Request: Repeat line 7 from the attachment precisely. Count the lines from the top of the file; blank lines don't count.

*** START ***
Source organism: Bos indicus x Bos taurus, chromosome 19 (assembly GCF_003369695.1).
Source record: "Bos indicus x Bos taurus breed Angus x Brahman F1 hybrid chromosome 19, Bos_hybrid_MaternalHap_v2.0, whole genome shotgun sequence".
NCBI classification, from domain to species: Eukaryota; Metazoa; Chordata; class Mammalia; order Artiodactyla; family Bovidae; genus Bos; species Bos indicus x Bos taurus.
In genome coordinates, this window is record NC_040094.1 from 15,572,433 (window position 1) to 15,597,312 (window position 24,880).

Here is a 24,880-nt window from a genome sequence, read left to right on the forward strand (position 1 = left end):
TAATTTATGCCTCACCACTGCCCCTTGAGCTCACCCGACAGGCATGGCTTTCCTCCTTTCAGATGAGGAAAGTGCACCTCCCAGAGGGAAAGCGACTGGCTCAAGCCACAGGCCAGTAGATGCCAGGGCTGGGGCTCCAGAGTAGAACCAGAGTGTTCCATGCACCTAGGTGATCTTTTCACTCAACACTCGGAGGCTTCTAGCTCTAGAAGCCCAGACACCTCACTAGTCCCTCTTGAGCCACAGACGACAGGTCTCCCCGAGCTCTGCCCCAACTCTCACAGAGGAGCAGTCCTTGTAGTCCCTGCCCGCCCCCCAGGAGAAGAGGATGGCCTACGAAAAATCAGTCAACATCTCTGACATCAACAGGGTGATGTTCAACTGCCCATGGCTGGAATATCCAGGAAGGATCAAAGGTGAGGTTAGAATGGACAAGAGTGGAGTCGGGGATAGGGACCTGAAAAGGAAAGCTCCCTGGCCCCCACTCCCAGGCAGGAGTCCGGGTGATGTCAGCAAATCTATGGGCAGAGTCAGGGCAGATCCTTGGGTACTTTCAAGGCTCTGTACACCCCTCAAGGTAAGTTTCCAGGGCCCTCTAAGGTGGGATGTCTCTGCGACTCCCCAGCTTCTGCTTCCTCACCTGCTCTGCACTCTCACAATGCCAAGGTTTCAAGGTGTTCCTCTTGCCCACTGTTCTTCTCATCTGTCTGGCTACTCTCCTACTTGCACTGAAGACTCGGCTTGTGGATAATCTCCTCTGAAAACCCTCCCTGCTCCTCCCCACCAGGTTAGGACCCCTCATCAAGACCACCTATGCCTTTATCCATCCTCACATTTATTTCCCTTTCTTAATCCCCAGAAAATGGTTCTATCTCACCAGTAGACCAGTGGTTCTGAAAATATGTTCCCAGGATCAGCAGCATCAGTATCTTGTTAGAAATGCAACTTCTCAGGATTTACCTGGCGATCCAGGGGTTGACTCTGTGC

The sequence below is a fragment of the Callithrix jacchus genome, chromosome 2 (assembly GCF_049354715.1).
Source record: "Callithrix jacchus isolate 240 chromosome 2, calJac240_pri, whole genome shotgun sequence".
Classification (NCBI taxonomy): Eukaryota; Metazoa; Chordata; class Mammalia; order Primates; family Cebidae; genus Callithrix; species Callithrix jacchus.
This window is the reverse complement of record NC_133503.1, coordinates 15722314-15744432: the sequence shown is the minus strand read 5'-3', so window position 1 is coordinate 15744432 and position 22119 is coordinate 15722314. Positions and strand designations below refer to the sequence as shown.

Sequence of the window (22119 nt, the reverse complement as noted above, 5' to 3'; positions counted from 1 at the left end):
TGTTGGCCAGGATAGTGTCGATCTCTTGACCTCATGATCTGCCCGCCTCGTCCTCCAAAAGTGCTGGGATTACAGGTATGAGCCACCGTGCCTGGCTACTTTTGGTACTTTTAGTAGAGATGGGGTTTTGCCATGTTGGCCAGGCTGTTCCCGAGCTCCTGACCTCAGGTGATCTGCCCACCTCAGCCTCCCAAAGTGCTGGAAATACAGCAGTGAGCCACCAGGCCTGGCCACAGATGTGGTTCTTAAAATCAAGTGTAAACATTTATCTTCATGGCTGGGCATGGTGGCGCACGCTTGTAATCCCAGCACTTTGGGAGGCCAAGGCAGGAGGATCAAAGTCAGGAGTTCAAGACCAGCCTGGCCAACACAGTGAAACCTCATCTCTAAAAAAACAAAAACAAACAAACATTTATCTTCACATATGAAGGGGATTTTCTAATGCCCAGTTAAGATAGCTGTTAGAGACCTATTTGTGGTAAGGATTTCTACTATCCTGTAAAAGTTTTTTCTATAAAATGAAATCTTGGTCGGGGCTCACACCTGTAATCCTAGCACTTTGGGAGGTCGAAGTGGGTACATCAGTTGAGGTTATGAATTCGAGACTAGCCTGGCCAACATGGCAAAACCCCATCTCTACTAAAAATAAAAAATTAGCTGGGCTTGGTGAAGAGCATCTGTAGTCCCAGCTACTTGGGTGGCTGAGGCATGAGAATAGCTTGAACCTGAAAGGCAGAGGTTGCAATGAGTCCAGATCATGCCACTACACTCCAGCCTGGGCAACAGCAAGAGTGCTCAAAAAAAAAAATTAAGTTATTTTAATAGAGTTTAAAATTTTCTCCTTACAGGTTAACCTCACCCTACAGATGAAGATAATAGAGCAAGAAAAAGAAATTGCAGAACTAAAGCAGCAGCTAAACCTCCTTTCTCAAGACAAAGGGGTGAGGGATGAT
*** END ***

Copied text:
The sequence below is a fragment of the Callithrix jacchus genome, chromosome 2 (assembly GCF_049354715.1).